In United States v. Keller, Nos. 11-1172-1173 (3d. Cir. December 14, 2011), the Third Circuit vacated the sentence in this burglary of a gun shop case and remanded to the District Court to recalculate the guidelines range by applying the four-level enhancement in USSG §2K2.1(b)(6) for use or possession of any firearm or ammunition in connection with "another felony offense".
Keller pled guilty to conspiracy against the United States, stealing firearms from a federally licensed firearms dealer and possession of unregistered firearms, in violation of 18 U.S.C. §§ 371, 922(u), and 26 U.S.C. § 5861(d). Although the Probation Office included the four-level enhancement in Keller’s guidelines calculations, the District Court found that the enhancement did not apply. The Government then appealed.
In ruling in favor of Keller, the District Court followed existing Third Circuit precedent in United States v. Fenton, 309 F.3d 825 (3d Cir. 2002), United States v. Lloyd, 361 F.3d 197 (3d Cir. 2004) and United States v. Navarro, 476 F.3d 188 (3d Cir. 2007).
However, in 2006, the Sentencing Commission proposed an amendment to USSG §2K2.1 in order to resolve a Circuit conflict (Amendment 691). This amendment removed Application Note 15, which said that "another felony offense" refers to offenses other than explosives or firearms possession or trafficking offense, and inserted a new Application Note 14 which said that the enhancement applies if the firearm or ammunition facilitated or had the potential of facilitating "another felony offense" or another offense. It also indicated that the enhancement applies in a case in which a defendant who during the course of a burglary finds and takes a firearm, even if the defendant did not engage in any other conduct with that firearm, during the course of the burglary, and in the case of a drug trafficking offense, in which a firearm is found in close proximity to drugs, drug manufacturing materials, or drug paraphernalia. Amendment 691 noted that the enhancement is warranted because the presence of the firearm has the potential of facilitating "another felony offense" or another offense. The Third Circuit held that it was bound by this commentary, as provided in United States v. Stinson, 508 U.S. 36 (1993).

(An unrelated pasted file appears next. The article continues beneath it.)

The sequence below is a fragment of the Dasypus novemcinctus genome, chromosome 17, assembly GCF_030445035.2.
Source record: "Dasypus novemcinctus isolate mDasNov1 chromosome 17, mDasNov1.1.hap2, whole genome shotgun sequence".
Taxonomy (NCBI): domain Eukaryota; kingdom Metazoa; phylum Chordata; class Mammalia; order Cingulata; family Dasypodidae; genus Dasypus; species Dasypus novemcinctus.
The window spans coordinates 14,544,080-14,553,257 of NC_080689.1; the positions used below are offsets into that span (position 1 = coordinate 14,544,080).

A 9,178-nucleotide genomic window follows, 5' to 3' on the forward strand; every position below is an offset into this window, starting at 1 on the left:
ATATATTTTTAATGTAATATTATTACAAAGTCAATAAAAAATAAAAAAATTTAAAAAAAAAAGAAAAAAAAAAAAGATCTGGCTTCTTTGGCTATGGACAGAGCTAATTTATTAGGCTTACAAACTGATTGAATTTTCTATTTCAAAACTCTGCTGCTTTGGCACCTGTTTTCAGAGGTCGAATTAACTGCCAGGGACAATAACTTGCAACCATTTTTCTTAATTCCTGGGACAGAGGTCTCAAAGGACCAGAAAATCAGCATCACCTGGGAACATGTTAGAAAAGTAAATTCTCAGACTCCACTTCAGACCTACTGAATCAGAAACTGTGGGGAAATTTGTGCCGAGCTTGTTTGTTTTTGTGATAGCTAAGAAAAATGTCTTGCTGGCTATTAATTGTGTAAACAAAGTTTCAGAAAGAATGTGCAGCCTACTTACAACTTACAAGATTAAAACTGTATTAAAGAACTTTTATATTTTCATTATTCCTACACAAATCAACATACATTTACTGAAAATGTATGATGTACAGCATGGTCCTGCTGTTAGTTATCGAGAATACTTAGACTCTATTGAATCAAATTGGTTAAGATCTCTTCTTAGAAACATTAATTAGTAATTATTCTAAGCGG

Despite that fact that the Circuit held in Fenton that the offense of burglary to steal firearms could not serve as the predicate for a USSG §2K2.1(b)(6) enhancement, the Commission sided with those courts of appeal that had held to the contrary. Therefore, the rule stated in Fenton and reaffirmed in Lloyd and Navarro is no longer valid to the extent it was applied to the burglary and drug trafficking offenses referenced in Application Note 14.
Finally, the Court determined that Amendment 691 is not plainly erroneous or inconsistent with USSG §2K2.1(b)(6), as provided in Stinson, 508 U.S. at 47.